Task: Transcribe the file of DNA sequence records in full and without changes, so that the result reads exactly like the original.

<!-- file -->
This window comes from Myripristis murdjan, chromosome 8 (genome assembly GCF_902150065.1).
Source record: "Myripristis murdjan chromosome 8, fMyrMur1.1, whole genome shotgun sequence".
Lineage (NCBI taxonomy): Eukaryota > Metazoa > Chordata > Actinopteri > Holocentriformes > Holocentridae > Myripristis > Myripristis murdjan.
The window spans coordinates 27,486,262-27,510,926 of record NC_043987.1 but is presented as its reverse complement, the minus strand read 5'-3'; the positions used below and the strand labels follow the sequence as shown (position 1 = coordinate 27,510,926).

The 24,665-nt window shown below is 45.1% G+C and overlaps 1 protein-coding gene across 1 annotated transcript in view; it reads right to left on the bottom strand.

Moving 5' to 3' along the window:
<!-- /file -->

This window comes from Myripristis murdjan, chromosome 8 (genome assembly GCF_902150065.1).
Source record: "Myripristis murdjan chromosome 8, fMyrMur1.1, whole genome shotgun sequence".
Lineage (NCBI taxonomy): Eukaryota > Metazoa > Chordata > Actinopteri > Holocentriformes > Holocentridae > Myripristis > Myripristis murdjan.
The window spans coordinates 27,486,262-27,510,926 of record NC_043987.1 but is presented as its reverse complement, the minus strand read 5'-3'; the positions used below and the strand labels follow the sequence as shown (position 1 = coordinate 27,510,926).

The 24,665-nt window shown below is 45.1% G+C and overlaps 1 protein-coding gene across 1 annotated transcript in view; it reads right to left on the bottom strand.

Moving 5' to 3' along the window: